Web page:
The first question or concern everyone has is about parking. We have 17 spaces of free parking at the back of the building as well as curbside loading. We will also be a real neighborhood market, so we will have bike racks and are exploring the idea of grocery delivery.

The restoration of this amazing building has been an unbelievable process. Chuck Ferguson with Meridian Construction is our contractor and their work has been impeccable. During construction, we have discovered so much about the building – from hidden rooms to an ornate floor that was original to the 1917 lobby. We feel so fortunate to bring this building ‘back to life’. As silly as it sounds, the building is becoming a dear old friend. We strongly feel that Beaufort will be proud of what we have done.

Lowcountry Produce Market and Cafe will be located at 302 Carteret Street. Parking entrance at the back of building on Port Republic Street.  Their phone number: 843-322-1900    Products and their descriptions are online at:  www.lowcountryproduce.com.

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The newspaper myth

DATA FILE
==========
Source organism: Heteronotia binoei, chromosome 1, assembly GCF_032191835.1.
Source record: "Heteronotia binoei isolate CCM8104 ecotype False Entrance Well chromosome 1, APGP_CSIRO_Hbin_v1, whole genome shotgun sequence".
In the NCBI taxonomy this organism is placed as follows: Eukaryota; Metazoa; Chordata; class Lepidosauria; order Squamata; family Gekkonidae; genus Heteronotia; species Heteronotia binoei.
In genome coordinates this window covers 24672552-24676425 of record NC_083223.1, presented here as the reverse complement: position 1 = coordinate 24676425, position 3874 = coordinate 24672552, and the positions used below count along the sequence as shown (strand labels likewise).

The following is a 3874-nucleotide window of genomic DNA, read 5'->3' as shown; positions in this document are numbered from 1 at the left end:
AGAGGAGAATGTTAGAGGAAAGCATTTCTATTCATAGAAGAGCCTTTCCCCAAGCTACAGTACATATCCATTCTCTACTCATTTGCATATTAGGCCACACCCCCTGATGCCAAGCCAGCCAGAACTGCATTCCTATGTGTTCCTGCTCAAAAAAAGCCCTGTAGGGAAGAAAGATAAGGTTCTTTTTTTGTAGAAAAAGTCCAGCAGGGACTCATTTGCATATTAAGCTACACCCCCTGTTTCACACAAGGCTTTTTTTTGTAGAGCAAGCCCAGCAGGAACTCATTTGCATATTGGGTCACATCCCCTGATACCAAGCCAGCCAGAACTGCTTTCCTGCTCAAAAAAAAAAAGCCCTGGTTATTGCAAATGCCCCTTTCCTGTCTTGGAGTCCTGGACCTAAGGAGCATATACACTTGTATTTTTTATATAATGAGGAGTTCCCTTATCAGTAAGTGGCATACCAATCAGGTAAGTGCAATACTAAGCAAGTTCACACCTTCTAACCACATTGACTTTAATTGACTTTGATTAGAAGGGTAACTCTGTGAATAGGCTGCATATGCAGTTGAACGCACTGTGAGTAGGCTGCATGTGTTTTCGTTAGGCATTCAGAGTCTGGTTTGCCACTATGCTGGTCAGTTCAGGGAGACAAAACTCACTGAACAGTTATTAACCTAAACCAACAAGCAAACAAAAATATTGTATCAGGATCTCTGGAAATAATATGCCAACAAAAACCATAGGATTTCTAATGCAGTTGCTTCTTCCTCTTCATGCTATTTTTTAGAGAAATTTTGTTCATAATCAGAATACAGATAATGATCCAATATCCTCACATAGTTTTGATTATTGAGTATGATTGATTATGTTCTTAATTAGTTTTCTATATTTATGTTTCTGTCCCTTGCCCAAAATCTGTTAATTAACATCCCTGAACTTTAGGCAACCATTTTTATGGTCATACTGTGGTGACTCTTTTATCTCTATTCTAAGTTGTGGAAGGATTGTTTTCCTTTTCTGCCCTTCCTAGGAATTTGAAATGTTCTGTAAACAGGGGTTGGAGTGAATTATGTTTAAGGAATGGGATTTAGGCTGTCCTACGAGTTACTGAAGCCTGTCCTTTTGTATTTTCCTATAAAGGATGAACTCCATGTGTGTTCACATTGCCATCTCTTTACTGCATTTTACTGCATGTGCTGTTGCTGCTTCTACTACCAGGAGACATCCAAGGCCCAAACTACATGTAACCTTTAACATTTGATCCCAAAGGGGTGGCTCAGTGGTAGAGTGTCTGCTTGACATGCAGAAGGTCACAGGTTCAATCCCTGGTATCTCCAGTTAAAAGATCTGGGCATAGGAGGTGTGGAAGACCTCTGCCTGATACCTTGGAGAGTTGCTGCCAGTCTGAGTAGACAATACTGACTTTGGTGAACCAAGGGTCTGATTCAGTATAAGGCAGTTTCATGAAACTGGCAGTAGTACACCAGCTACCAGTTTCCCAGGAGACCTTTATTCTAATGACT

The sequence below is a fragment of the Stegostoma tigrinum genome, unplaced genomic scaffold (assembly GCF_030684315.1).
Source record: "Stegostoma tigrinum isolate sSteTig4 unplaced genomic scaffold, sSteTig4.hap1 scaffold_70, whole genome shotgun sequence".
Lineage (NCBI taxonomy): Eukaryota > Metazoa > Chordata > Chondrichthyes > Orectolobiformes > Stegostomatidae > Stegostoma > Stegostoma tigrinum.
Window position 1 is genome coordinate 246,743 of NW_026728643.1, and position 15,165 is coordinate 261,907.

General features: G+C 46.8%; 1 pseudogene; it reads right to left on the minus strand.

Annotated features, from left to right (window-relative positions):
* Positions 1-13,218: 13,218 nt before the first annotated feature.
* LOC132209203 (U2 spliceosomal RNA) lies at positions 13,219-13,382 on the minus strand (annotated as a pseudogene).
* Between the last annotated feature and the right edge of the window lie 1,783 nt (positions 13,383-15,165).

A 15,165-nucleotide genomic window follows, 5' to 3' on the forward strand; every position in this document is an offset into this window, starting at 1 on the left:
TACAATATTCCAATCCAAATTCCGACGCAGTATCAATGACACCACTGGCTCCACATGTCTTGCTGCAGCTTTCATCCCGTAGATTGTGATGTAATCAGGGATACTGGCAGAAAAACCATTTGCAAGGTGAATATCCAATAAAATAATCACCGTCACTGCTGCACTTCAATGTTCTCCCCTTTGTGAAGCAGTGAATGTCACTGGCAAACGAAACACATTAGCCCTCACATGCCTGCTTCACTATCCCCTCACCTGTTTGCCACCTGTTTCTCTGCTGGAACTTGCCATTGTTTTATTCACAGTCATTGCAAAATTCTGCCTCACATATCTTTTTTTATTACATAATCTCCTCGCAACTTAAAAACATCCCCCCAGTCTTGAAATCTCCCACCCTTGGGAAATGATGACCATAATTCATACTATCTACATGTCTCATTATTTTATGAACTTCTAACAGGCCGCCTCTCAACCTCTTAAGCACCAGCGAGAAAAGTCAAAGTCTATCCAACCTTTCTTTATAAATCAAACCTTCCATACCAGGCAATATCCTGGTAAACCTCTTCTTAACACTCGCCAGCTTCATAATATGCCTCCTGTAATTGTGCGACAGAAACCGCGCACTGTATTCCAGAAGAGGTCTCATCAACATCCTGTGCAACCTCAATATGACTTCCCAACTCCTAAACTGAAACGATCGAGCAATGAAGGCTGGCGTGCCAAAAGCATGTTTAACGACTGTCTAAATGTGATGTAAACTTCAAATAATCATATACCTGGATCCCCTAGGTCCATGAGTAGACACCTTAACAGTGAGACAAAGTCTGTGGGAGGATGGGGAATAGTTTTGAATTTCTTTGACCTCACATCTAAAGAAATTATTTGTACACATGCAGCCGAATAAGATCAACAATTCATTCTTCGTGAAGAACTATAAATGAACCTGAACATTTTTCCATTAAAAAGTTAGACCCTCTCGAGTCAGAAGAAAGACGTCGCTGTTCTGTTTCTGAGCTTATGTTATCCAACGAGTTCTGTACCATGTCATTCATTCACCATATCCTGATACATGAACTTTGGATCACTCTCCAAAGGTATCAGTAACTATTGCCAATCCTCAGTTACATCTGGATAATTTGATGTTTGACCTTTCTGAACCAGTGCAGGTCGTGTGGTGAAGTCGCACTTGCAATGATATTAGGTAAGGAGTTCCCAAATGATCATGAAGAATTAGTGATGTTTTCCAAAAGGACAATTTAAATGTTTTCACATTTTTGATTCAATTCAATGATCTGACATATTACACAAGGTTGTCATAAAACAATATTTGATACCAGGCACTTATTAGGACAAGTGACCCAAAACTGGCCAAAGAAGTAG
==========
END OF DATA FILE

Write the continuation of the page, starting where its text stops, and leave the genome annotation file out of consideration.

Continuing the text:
By William E.N. Hawkins
National newspaper week, October 2-8, is a time to celebrate the unique role newspapers play in our society and dispel the myth that they are going away.
It may be difficult for some to see through the fog of recession and digital disruption, but if you look closely you’ll see that newspapers remain quite healthy.
Despite the doomsayers, newspapers are actually growing readership as we find new ways to reach consumers.
While overall revenues are down, so are expenses and most newspapers remain profitable.  In fact, there are more newspapers in the S.C. Press Association, 115, than there were 10 years ago.
Some of us have had to trim our staffs to adjust to advertising declines tied to the collapse of the housing market and outrageously high unemployment.
But those hard choices have not changed our commitment to the kind of local reporting that keeps people connected to their communities.
The reality is that on any given day, most of what people in South Carolina know about their community — whether from a newspaper, website, mobile app, local television or radio — likely emanated from a newspaper story.
The other reality, much to the chagrin of some politicians and media critics, is that most of the real watchdog reporting today is still being done by newspapers. For sure, there is no shortage of bloggers, tweeters, commentators and bloviators. But the real authoritative reporting, the most credible reporting, comes out of newspapers.